Neo-Victorian Anthology Filled with Delights and Wonders
Edited by Ellen Datlow and Terri Windling
Review by Malcolm R. Campbell
Readers who aren’t familiar with the term “gaslamp” learn in the editors’ preface that the term applies to “stories set in a magical version of the nineteenth-century” in parts of the world where “British culture has been, or remains, a dominant force.”
Ellen Datlow and Terri Windling have brought lovers of fantasy so many anthologies over the years that the announcement of a new release sends long-time readers to book stores at top speed. When they read the eighteen new stories in Queen Victoria’s Book of Spells, they won’t be disappointed.
The collection draws its title from the lead short story by Delia Sherman in which we learn that Queen Victoria was–at least in this version of the world–well schooled in magic and that she kept a record of her spells in obscure codes hidden away in her diaries. Her first lesson in magic occurred June 7, 1833. She expected the exercises to strengthen her self-discipline.
The opening on Jeffrey Ford’s “The Fairy Enterprise” serves as a wonderful example of the overall tone of the anthology: “Once upon a time, prior to the mastication of mill gears, the clang and hellfire of factories, before smog and black snow, fairies grew up naturally out of the earth, out of the bodies of the dead, and found new like again in one of the four elements. They gambolled invisibly but oft enough appeared as lovely women or tiny men or a demon come to lead you astray.”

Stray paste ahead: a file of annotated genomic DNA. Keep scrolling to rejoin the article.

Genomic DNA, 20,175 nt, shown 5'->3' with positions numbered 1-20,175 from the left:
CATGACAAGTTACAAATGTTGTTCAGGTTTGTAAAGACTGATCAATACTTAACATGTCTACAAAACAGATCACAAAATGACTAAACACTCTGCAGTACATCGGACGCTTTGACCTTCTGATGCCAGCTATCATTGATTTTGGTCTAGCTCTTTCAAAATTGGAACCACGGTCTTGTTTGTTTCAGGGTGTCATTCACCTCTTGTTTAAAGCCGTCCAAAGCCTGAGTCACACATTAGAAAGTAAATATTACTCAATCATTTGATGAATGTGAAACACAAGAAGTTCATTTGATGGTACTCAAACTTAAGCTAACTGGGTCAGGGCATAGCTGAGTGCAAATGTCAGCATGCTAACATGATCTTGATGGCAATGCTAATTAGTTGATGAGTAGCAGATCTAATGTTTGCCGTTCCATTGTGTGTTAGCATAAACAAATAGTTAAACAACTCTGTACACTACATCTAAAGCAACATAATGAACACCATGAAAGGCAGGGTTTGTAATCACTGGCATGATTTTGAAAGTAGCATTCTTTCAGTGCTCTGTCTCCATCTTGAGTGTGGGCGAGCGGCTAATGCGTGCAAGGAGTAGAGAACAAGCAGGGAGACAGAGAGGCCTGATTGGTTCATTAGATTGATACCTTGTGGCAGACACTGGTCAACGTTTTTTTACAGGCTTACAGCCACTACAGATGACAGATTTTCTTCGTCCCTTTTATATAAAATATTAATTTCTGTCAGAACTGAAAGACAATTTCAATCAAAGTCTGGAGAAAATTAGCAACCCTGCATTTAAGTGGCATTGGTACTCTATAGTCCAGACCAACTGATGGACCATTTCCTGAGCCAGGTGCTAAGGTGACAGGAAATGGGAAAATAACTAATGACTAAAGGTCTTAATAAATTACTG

While most people will retain their power to put the book down when they’re done reading, the stories in this book do cast a spell, one that snags imaginations and wishful thinking and pulls readers astray. Some of the stories are funny; others are tragic. Each story concludes with an “About” section in which the author talks about the inspiration behind the work.
In addition to the title story, standout contributions include Elizabeth Wein’s “For the Briar Rose,” Kaaron Warren’s “The Unwanted Women of Surrey,” Dale Bailey’s “Mr. Splitfood,” Jane Yolen’s “The Jewel in the Toad Queen’s Crown,” and Theodora Goss’ “Estelle Saves the Village.” Terri Windling’s introduction, while not original to the book, provides an entertaining overview of the role of fantasy during the Victorian era.
This book is a treasure house of delights and wonders.
TITLE: Queen Victoria’s Book of Spells: An Anthology of Gaslamp Fiction
EDITORS: Ellen Datlow and Terri Windling
PUBLISHER: Tor Books